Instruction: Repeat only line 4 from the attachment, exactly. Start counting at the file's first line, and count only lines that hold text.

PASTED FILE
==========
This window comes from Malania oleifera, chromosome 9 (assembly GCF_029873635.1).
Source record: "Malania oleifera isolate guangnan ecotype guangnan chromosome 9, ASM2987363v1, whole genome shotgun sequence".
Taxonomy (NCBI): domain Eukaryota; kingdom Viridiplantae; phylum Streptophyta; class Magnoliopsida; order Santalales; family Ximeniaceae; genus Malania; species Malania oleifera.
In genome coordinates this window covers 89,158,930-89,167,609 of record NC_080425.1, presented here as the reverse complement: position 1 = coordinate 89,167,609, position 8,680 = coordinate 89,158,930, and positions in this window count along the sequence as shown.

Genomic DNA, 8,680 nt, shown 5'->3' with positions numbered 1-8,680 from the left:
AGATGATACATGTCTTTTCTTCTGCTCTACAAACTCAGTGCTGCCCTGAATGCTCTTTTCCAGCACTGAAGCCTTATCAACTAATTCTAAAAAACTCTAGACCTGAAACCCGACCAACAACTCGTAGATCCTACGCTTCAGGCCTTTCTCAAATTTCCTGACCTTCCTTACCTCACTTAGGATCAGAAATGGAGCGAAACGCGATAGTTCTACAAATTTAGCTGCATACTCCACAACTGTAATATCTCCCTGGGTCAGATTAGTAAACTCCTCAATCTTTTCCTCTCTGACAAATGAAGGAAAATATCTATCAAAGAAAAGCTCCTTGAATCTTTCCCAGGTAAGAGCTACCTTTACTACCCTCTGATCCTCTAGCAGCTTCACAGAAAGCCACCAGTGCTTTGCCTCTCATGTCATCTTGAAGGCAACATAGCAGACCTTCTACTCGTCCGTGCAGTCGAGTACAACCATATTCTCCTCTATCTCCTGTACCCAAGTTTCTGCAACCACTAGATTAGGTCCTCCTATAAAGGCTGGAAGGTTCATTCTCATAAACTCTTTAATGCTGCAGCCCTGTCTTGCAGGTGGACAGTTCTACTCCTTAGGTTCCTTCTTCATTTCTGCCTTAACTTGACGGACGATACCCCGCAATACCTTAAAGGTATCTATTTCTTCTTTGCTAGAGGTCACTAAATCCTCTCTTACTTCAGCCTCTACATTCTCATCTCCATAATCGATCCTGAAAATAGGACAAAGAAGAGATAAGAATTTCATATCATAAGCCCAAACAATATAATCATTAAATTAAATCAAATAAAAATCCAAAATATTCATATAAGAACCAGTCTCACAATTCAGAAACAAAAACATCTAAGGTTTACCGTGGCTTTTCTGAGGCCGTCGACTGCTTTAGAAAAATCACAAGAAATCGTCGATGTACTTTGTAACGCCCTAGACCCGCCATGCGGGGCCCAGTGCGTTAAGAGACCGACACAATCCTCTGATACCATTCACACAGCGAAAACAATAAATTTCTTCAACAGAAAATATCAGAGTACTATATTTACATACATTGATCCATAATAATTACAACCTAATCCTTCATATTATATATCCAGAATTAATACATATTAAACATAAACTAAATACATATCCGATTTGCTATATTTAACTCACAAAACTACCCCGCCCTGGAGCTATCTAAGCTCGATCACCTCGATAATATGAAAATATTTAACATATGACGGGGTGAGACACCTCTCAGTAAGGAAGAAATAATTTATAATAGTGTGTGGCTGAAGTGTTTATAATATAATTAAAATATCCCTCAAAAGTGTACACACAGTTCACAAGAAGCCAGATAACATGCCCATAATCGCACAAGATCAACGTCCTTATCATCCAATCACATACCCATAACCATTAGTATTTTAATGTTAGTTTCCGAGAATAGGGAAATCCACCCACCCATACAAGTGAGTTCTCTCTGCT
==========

In genome coordinates this window covers 89,158,930-89,167,609 of record NC_080425.1, presented here as the reverse complement: position 1 = coordinate 89,167,609, position 8,680 = coordinate 89,158,930, and positions in this window count along the sequence as shown.